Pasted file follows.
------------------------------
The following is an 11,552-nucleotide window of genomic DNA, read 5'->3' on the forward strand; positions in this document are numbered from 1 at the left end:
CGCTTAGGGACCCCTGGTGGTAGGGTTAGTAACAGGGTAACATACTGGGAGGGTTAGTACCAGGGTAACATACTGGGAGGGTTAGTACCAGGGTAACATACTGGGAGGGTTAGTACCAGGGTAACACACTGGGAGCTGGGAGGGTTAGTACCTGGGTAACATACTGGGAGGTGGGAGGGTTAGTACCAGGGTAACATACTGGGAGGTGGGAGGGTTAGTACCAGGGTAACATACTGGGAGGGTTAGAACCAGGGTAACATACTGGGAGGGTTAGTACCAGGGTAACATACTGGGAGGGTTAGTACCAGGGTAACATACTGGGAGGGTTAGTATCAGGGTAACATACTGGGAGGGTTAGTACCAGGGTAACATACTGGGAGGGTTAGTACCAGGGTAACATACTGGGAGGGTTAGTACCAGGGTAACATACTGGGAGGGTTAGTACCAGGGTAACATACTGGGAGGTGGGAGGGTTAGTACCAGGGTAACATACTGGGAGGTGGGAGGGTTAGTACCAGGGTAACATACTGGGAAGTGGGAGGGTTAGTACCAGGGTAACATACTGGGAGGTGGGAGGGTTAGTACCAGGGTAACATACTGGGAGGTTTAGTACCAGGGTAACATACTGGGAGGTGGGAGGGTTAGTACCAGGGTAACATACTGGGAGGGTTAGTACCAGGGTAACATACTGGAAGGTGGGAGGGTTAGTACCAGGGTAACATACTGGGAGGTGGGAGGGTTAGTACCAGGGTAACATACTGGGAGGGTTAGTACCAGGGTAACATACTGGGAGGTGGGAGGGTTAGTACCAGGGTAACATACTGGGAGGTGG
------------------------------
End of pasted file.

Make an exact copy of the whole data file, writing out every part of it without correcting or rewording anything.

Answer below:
The following is an 11,552-nucleotide window of genomic DNA, read 5'->3' on the forward strand; positions in this document are numbered from 1 at the left end:
CGCTTAGGGACCCCTGGTGGTAGGGTTAGTAACAGGGTAACATACTGGGAGGGTTAGTACCAGGGTAACATACTGGGAGGGTTAGTACCAGGGTAACATACTGGGAGGGTTAGTACCAGGGTAACACACTGGGAGCTGGGAGGGTTAGTACCTGGGTAACATACTGGGAGGTGGGAGGGTTAGTACCAGGGTAACATACTGGGAGGTGGGAGGGTTAGTACCAGGGTAACATACTGGGAGGGTTAGAACCAGGGTAACATACTGGGAGGGTTAGTACCAGGGTAACATACTGGGAGGGTTAGTACCAGGGTAACATACTGGGAGGGTTAGTATCAGGGTAACATACTGGGAGGGTTAGTACCAGGGTAACATACTGGGAGGGTTAGTACCAGGGTAACATACTGGGAGGGTTAGTACCAGGGTAACATACTGGGAGGGTTAGTACCAGGGTAACATACTGGGAGGTGGGAGGGTTAGTACCAGGGTAACATACTGGGAGGTGGGAGGGTTAGTACCAGGGTAACATACTGGGAAGTGGGAGGGTTAGTACCAGGGTAACATACTGGGAGGTGGGAGGGTTAGTACCAGGGTAACATACTGGGAGGTTTAGTACCAGGGTAACATACTGGGAGGTGGGAGGGTTAGTACCAGGGTAACATACTGGGAGGGTTAGTACCAGGGTAACATACTGGAAGGTGGGAGGGTTAGTACCAGGGTAACATACTGGGAGGTGGGAGGGTTAGTACCAGGGTAACATACTGGGAGGGTTAGTACCAGGGTAACATACTGGGAGGTGGGAGGGTTAGTACCAGGGTAACATACTGGGAGGTGG